The Diamond Age

Rating: +

Neal Stephenson

This book is a science fiction novel that probably could be labeled as cyberpunk, though less so than Stephenson's book Snow Crash. The book is set in the future when the entire world has dissolved into an unstable collection of kingdoms which vaguely resemble today's countries, except that these kingdoms aren't necessarily geographically unified. The world's technology is far ahead of what we currently have, with Star Trek type replicators and robots, but the society itself seems old-fashioned. In this setting, an inventor is employed to create an electronic book for a powerful man's granddaughter that will teach her to be creative, resourceful, and think for herself. The plans for this book are not kept as secret as they should have been, and this book falls into other hands.

From here, we get to see how this book helps a young girl who is part of the poor and helpless of the world grow up, keep herself safe, and become educated. We also watch the inventor and his employer try to track down the book and its plans. While all this occurs, the characters wander through a variety of odd situations which point to a large degree of unrest in the world and some probably conspiracies.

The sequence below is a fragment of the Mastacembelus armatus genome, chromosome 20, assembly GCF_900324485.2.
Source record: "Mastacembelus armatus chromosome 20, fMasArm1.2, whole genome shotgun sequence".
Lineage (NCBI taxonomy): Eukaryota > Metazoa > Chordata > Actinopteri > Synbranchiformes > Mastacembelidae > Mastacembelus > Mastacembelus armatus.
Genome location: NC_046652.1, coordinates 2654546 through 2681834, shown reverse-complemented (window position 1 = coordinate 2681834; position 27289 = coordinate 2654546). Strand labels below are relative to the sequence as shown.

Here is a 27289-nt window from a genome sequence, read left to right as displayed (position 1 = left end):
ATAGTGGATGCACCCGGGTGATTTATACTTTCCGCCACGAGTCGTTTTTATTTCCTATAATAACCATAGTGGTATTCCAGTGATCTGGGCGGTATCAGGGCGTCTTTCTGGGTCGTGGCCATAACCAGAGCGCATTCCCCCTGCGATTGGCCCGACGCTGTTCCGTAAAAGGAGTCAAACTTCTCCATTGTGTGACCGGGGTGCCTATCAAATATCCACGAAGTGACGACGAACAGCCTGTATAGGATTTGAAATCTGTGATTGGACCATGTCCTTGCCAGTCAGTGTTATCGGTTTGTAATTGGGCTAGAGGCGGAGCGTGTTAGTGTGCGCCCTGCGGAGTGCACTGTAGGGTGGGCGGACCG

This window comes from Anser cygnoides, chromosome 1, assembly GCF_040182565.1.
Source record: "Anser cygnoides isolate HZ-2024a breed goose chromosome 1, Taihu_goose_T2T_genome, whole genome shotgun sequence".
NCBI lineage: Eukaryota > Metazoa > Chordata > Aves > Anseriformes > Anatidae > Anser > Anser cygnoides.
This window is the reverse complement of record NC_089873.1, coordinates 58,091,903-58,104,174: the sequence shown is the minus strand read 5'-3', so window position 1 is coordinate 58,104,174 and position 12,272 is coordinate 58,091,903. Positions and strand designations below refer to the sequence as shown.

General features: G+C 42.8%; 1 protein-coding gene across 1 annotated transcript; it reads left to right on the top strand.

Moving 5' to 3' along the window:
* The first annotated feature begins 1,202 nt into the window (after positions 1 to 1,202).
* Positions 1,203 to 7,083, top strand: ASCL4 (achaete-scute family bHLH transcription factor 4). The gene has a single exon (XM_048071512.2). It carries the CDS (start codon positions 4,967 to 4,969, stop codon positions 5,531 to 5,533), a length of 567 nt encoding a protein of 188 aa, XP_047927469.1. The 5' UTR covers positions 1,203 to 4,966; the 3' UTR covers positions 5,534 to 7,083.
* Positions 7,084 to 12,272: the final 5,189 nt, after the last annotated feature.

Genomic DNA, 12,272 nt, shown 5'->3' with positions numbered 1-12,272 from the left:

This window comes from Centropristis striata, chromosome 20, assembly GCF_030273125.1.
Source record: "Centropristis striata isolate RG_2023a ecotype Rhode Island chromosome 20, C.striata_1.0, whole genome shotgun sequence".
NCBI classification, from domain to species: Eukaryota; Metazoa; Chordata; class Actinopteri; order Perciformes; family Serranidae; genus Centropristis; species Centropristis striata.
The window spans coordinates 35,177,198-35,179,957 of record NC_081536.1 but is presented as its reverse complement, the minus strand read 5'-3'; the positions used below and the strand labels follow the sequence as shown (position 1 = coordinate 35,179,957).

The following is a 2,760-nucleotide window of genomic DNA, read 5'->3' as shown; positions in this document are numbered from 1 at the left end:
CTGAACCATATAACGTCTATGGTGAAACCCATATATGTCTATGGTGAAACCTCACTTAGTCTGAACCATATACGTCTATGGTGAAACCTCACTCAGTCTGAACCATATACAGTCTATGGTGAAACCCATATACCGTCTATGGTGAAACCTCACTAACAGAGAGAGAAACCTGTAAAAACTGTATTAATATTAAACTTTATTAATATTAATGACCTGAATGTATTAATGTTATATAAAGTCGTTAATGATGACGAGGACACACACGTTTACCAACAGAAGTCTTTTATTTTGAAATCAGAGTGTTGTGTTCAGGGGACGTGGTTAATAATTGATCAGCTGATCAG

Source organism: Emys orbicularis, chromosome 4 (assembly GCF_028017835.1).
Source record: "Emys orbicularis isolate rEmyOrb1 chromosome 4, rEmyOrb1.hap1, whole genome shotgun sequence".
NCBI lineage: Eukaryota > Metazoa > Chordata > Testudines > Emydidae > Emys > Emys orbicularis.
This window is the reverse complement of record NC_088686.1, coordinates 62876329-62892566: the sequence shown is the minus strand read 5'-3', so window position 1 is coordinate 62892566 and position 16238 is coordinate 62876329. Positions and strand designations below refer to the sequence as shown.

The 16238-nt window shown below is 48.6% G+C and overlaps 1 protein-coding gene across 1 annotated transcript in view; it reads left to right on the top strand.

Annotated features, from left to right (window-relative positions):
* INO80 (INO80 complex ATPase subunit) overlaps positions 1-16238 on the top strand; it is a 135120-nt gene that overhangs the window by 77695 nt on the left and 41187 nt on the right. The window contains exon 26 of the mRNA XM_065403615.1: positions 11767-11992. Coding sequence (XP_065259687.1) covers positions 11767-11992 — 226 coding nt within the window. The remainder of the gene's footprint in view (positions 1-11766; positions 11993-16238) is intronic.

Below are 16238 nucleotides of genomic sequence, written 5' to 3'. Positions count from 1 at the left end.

Most of the plots end up being pretty interesting, but my favorite part of the book was watching the girl interacting with her book. She has to be taught how to read, and really how to think for herself. There are a lot of great details about how the book would be programmed to behave, how they get it to be responsive and interactive, and what techniques it uses to teach various skills and concepts. I kept thinking that I wanted a copy of that book for myself. I thought that it came off as being fantastic, but borderline realistic enough that I could imagine such a book existing.

There were also a lot of other little technical gadgets in the book that I thought were clever. Again, they were slightly beyond realistic, but seemed plausible when reading the book, and Stephenson did a good job at adding enough detail that the reader could imagine how such an object might be built and programmed. I think that it would be very creepy to live in the future he describes, where micro-machines wage warfare within our bodies without our even knowing it, but it was a very intriguing world to read about.

One complaint I have is that by the end of the book things were just too weird. Some type of revolution occurred, but I couldn't keep track of who was on what side. Some other very bizarre things happened as well, that were only partially explained at the end. I finished the book feeling a little lost and as if too many details had been thrown at me all at once to tie everything together.

Overall, though, this book was a lot of fun to read. It was worth it at least for the plot line following the electronic book. And it was enough to prompt me to go out and look for Snow Crash.


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